Drakahrust’s response is that higher officials in Belarus wear masks and that their meek behavior means very little. He cites the contrast between challengers to regimes: in former Czechoslovakia, Vaclav Havel challenged the rulers from outside the system; whereas in Ukraine and Georgia, the challenges came from within: both Viktor Yushchenko and Mikael Saakashvili having been part of the power structure before rising to power. Notably, however, Sheiman has never offered such a challenge in the past. There is also a significant difference between the two personalities and likely role of the two new appointees. Prakapovich is neither popular nor powerful, and there is a consensus that his role may be to make unpopular decisions, trimming the bureaucracy for example, and then suffering the consequences, thus assuming what in the West would be termed the role of “the fall guy.” Sheiman on the other hand is very close to Lukashenka, a trusted and loyal figure, and one who has taken ruthless measures in the past with few qualms. There is some speculation that Prakapovich may be a replacement for Mikhail Miasnikovich as Prime Minister (http://zautra.by/art.php?sn_nid=12057&sn_cat=11). Certainly his appointment with responsibility for modernizing the economy would appear to undermine the Prime Minister’s role. Lukashenka has frequently appeared irritated with Myasnikovich, who is not part of his inner circle.
Yet it makes more sense to see these changes as part of a general plan to achieve two simultaneous goals. First, as a result of the 2011 financial crisis and Belarus’ continuing struggle to offset trade and payment balances, as well as potential encroachments from big business interests in Russia, Lukashenka—like his current and previous Prime Ministers—appears to have accepted that privatization has to be stepped up. This situation explains the decision taken on January 20 to seek foreign direct investment from Western companies (see, for example, http://belarusdigest.com/story/new-privatisation-plans-belarusian-authorities-prefer-western-investors-russian-7801). It may also explain why the president is willing to talk to representatives of Western think-tanks who wish to end Belarus’ isolation from the West, and to improve his public image outside the country.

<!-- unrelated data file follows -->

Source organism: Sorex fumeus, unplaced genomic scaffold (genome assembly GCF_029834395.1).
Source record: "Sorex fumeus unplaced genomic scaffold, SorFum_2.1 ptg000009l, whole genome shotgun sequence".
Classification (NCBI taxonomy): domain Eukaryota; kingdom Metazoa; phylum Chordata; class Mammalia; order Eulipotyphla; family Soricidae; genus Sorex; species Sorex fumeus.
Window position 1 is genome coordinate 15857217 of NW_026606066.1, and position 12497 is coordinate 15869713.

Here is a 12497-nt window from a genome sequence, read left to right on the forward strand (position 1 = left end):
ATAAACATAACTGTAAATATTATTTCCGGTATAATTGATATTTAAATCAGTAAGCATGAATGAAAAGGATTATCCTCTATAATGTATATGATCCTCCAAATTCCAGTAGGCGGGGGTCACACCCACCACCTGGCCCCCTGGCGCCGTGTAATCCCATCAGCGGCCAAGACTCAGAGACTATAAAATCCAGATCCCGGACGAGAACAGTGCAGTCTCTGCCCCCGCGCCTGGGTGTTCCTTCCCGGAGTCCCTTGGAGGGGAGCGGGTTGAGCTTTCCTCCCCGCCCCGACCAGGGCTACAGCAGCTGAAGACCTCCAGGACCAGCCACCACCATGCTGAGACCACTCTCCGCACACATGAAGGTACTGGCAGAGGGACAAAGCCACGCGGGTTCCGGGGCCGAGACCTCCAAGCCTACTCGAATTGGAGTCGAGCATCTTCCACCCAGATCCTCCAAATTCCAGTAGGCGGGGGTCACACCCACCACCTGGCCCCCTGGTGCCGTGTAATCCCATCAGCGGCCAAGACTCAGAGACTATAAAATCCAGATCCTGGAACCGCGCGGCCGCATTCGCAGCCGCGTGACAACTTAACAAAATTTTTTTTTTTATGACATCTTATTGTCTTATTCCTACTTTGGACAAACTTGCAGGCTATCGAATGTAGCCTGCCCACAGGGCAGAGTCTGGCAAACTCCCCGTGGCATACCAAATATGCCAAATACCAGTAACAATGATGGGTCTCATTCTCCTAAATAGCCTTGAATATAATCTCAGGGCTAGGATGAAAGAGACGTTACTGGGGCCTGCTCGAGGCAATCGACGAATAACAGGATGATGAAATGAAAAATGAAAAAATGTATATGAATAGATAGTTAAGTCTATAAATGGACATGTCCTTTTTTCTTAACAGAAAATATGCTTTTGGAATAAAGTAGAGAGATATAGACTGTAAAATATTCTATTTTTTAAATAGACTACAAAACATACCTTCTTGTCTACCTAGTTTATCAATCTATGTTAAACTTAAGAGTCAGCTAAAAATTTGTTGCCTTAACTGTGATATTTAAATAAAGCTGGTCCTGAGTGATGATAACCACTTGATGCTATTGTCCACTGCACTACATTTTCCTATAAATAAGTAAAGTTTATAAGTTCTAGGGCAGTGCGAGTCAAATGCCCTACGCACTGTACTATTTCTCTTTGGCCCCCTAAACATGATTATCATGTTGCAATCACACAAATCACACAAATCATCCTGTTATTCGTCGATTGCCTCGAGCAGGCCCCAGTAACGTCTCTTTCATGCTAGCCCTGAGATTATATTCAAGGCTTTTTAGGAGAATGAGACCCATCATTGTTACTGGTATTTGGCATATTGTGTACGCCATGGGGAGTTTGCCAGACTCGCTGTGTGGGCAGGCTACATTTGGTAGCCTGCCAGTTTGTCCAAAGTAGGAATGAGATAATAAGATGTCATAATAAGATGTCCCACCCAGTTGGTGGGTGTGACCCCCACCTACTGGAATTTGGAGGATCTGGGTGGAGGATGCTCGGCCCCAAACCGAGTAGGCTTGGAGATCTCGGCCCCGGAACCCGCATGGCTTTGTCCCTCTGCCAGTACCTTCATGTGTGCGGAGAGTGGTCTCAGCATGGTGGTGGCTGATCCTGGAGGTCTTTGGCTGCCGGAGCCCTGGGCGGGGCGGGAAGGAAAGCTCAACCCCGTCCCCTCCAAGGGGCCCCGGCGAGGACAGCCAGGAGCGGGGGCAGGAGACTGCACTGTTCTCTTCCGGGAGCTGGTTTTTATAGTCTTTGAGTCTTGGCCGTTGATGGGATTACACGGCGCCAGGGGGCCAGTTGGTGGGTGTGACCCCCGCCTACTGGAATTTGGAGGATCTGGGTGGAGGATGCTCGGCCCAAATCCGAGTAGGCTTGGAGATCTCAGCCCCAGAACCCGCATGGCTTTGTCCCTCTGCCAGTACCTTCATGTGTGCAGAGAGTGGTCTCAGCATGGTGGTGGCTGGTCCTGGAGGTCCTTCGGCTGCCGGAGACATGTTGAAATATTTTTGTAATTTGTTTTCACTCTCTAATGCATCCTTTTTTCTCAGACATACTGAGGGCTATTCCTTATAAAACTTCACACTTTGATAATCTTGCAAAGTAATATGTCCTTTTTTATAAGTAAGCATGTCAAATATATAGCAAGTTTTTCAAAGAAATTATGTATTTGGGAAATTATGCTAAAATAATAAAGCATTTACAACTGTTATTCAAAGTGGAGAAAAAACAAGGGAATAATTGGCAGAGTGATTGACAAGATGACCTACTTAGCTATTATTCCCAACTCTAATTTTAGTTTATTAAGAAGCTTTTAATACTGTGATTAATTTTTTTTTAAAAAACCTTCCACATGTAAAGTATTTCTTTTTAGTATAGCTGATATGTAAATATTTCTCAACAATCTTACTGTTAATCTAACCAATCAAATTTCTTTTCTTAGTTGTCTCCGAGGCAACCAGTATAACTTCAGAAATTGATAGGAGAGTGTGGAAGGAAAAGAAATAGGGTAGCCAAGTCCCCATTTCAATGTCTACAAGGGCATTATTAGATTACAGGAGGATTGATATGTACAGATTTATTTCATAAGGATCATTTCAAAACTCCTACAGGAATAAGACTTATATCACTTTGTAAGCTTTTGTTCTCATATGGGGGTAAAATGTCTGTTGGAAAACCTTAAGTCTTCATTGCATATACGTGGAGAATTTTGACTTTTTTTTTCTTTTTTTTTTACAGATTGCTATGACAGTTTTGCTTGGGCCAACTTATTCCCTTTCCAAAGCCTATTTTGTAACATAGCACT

But the nature of the regime, and the personal authority of the president render such a move a risky proposition. Thus while publicizing the need for the promotion of a new professional class, the president continues to take steps to ensure that his personal authority remains intact. The higher-level appointments are essentially to preserve the status quo. Some younger personnel may be advanced, but only at the middle level of the economic structure, without presenting a threat to the ruling elite. Above all, the only real power in the country is the president—the most important characteristic of Sheiman is not his brutality or efficiency, but his loyalty: he is the equivalent to Lukashenka of Lazar Kaganovich to Stalin, a man with no ideas of his own, and virtually devoid of morality or personal viewpoint (or if he has such, then it is well hidden and likely to remain so).
Belarus therefore has announced plans to embark on a bold new path, but with a familiar group in control. These steps can be reversed at any time; the new appointees likewise can be removed at will. It signifies that the first priority is the authority of the president, who controls privatization and can expect to benefit from it, both personally and as a means to avert a new economic crisis without sacrificing his power.
David Marples, for charter97.org